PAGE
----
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Pyotr Ilyich TCHAIKOVSKY (1840 - 1893)
Piano Concerto No. 1 in B Flat Minor, Op. 23 (1889) [33’27"]
Camille SAINT-SAËNS (1835 - 1921)

Piano Concerto No. 2 in G Minor, Op. 22 (1868) [23’55"]
Andre Watts (piano)
Atlanta Symphony Orchestra/Yoel Levi.
rec. Symphony Hall, Woodruff Arts Centre, Atlanta, Georgia, 1 Aug, 21 Nov 1994. DDD
TELARC CD-80386 [57.50]


When I first put this disc in the player, I wondered if I would really enjoy it. I had just listened to a performance of the Tchaikovsky played by Sviatoslav Richter accompanied by the Leningrad Philharmonic under Evgeny Mravinsky. Obviously, the first characteristic was a vast improvement in the recording quality over the mono Russian recording (Leningrad, 1957). As the new disc got underway I was very pleasantly surprised, as André Watts, although not Richter, gave a very proficient and exciting reading. In addition, although the Atlanta Symphony is not quite the match for the Leningrad Philharmonic under Mravinsky, Yoel Levi made a very creditable accompaniment to his soloist, and the Telarc sound quality is as good as it gets.

These Telarc re-issues are sometimes enhanced by combining two CDs on to one, or by adding additional material, but this one appears to be a straight re-release of the earlier disc. This was originally issued in the U.K. in 1995, and is still listed in the RED catalogue at full price. If you go searching for this one be wary of old stocks in shops still at full price. A further complication of these Telarc re-issues is that they normally retain the original, full price catalogue number. I know that this allows the company to re-cycle old stocks more efficiently, but it can be confusing for the consumer.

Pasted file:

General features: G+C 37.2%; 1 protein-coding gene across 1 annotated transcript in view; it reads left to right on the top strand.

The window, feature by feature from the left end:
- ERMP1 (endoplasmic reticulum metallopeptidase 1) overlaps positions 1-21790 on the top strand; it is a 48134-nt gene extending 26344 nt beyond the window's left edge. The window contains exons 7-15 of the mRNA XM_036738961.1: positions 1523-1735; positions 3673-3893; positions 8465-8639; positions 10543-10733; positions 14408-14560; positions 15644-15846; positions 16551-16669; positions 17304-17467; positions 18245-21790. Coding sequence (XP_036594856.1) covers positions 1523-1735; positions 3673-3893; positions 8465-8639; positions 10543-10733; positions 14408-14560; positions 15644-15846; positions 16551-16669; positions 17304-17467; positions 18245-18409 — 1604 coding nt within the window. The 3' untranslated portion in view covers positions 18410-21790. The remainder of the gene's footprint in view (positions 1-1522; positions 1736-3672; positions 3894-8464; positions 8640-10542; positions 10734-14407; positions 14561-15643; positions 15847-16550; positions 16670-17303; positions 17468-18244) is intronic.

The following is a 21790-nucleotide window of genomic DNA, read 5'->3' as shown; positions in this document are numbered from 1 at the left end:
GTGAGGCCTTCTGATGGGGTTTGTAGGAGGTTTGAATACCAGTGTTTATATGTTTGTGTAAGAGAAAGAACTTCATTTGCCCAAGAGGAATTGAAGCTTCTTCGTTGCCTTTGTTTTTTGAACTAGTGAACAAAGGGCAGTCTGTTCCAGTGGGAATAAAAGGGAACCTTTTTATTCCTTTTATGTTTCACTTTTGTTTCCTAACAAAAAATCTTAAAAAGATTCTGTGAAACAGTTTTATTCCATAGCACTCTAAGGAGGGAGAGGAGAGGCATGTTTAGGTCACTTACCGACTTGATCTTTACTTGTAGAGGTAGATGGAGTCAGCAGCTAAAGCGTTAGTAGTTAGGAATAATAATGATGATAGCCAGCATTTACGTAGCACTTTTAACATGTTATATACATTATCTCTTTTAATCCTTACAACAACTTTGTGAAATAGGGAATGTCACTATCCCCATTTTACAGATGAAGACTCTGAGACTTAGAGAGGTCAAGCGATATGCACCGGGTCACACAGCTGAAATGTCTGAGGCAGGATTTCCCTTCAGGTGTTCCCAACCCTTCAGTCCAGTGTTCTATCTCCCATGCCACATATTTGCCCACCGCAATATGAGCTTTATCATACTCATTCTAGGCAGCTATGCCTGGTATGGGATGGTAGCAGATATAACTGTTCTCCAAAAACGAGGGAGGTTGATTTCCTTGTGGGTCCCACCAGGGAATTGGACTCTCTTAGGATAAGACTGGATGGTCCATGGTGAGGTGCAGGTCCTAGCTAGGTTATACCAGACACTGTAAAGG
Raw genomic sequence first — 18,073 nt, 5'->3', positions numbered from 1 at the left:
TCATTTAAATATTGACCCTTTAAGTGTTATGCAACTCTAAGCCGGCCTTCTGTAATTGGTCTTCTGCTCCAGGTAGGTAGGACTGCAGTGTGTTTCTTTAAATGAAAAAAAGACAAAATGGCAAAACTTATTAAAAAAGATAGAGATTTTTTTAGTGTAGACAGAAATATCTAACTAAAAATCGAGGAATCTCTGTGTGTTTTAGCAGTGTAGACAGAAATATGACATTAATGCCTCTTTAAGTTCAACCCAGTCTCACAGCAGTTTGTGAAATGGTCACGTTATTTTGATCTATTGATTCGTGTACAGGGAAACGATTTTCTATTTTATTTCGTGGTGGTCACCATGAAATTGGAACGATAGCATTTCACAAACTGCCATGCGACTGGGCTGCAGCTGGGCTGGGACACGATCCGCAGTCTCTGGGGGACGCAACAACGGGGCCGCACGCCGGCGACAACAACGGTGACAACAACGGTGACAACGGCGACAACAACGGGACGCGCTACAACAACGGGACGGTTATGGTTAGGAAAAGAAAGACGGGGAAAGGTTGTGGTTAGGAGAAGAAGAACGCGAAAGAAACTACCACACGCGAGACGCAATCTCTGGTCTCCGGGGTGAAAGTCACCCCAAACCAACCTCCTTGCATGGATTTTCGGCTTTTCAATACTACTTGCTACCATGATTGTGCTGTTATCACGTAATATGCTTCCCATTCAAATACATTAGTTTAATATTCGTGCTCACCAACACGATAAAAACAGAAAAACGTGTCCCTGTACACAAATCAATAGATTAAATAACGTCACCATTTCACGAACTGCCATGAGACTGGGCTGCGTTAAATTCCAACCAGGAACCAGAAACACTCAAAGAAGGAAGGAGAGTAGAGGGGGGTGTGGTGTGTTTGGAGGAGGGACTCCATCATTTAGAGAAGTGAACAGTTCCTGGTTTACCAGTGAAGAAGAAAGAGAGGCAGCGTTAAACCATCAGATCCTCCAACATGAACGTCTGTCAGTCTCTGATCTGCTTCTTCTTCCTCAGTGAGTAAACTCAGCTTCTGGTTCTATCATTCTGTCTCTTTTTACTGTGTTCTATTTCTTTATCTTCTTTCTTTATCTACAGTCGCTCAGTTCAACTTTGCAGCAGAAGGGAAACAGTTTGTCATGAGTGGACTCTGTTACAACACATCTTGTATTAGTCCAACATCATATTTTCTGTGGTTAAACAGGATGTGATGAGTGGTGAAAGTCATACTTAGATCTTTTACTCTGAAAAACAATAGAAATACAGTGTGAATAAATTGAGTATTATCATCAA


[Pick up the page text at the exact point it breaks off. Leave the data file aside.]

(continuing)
Both concertos are given rip-roaring interpretations, and I cannot imagine that anyone coming to these performances for the first time will be anything than thoroughly delighted. André Watts certainly proves the point to the criticism made by Anton Rubinstein that Tchaikovsky’s concerto was unplayable, and that he should have not wasted manuscript paper on such worthless, commonplace and awkward work. Whilst I am fully aware that today it does not cause technical problems for wary performers, it takes a true virtuoso to be able to throw it off as Watts does here.

The concerto’s dedication to Rubinstein was changed to Hans von Bülow, who premiered it to a rapturous audience in Boston, and then took it to concert halls all over North America. Rubinstein eventually toured with the concerto which again met with acclaim wherever it was played.

André Watts’ skill in interpretation applies equally to the Saint-Saens, with its Bach-inspired first movement moving inexorably to a fine conclusion and completed by two shorter movements, first a lilting Scherzo and then a hell-for-leather finale.

Anton Rubinstein also had his finger in the pie of this concerto since he asked his friend, the French composer, to produce something for him to conduct at his first concert in Paris. In seventeen days, this second concerto was written and completed, and the first performance was given by the composer with Anton Rubinstein presiding.

This disc is recommended highly, but check that you are not being charged full price. Fans of this company will not be in the least disappointed with the playing and/or sound of this disc.


John Phillips



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